Taylor James senior producer Bumble Davis considers which technologies will bring about the most changes this year
As with every year in recent memory, 2017 has seen exponential growth in many areas of tech. It’s easy to get swept up in the big-budget launches and buzz that doesn’t translate to traction (Snapchat Spectacles, anyone?). So, let’s sort the wheat from the chaff. What new tech has the potential to create the biggest impact on our daily lives in 2018?
AR and VR continue to grow in adoption and usefulness as they become further embedded in our lives. The New York Times published a study
that found people who spend their money to save time (hiring a car, a cleaning service, ordering takeout) are happier than those who spend their time to save money (taking public transport, cleaning their own homes, cooking meals at home). The connected home is designed to save time and streamline mundane tasks, so it won’t be surprising to see this technology grow and become a more seamless part of our lives.
However, many consumers are wondering how the internet of things—phones, watches, cars, homes, etc.—will negatively impact personal privacy, adding barriers to adoption. So, while the connected home will continue to grow, expect consumer discernment and privacy concerns to be top of mind for innovators and brands as they address the marketplace.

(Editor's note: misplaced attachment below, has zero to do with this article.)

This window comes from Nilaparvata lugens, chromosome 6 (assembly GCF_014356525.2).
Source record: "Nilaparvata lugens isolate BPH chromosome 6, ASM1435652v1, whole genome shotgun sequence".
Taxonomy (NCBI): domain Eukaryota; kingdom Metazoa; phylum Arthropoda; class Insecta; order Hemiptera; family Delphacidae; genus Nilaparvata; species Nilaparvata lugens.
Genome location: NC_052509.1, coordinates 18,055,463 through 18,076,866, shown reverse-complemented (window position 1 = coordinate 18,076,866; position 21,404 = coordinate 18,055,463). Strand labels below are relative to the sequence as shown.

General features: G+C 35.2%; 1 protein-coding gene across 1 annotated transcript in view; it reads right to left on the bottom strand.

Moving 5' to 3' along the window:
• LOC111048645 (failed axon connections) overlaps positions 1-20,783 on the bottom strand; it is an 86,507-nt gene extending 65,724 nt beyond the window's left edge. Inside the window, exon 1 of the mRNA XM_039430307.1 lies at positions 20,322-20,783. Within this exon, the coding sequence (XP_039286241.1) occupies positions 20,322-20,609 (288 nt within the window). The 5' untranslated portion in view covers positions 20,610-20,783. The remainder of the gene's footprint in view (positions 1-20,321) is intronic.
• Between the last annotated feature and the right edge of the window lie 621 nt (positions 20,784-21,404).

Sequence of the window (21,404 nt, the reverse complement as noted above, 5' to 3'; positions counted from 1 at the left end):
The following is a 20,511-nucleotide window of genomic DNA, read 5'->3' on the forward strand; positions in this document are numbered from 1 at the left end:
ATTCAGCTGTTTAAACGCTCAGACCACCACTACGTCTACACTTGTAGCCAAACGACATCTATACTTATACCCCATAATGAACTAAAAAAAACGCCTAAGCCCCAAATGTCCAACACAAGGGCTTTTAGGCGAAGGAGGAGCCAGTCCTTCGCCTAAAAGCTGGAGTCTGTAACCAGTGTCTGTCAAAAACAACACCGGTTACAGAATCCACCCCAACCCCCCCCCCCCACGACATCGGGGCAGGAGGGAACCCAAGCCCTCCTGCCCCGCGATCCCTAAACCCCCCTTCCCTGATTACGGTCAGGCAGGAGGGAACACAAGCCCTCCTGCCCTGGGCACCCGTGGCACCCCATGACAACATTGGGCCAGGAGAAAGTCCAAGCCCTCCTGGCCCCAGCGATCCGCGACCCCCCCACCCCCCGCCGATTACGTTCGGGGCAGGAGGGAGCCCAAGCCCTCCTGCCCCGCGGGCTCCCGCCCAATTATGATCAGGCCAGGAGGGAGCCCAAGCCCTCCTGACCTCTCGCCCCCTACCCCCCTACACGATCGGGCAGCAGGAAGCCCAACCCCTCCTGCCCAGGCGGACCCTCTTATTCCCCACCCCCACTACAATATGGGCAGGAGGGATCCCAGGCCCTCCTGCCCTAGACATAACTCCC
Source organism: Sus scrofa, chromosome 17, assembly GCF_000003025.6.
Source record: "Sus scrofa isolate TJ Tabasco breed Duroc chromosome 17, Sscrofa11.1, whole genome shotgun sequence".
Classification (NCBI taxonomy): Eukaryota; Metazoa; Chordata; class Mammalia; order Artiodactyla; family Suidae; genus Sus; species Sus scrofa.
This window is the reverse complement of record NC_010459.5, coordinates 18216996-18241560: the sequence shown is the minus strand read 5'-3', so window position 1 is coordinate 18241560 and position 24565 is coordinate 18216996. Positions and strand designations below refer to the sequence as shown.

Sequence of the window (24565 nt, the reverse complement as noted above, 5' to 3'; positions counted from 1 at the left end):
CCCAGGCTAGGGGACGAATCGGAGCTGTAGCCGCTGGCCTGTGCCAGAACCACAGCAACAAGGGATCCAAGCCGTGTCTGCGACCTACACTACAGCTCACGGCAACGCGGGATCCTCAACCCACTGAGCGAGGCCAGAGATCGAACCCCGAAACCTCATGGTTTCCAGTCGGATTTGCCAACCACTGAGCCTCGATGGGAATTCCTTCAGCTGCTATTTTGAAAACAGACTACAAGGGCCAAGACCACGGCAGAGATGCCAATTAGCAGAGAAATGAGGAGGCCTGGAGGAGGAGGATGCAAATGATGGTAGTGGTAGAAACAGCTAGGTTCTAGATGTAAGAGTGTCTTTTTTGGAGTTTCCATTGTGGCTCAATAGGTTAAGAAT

But for my money, the cool tech that’s really worth watching are those that tangibly improve our lives, simplify stress and shortcut manual labor. One product I’m excited by this year is a new smart fabric that’s been coming across our desks - it has a number of possible translations.
Smart fabric could offer tangible benefits, even lifesaving ones. And while it is too early to tell whether smart fabric will be implemented by the manufacturers to reach the real world, we can already see potential. We could envisage this fabric being used as a car seat that could read your body’s vital signs and react if you start to fall asleep; or sense which driver is in the car and automatically adjust the settings before updating the driver with traffic conditions and directions. Both of these potential ideas would offer a truly automated driving experience, but could also strongly impact on road safety.
In a world that saw a disappointing 2016, followed by a turbulent 2017, we are all looking for ways to make our daily lives easier, better, and safer. I expect technology will follow suit.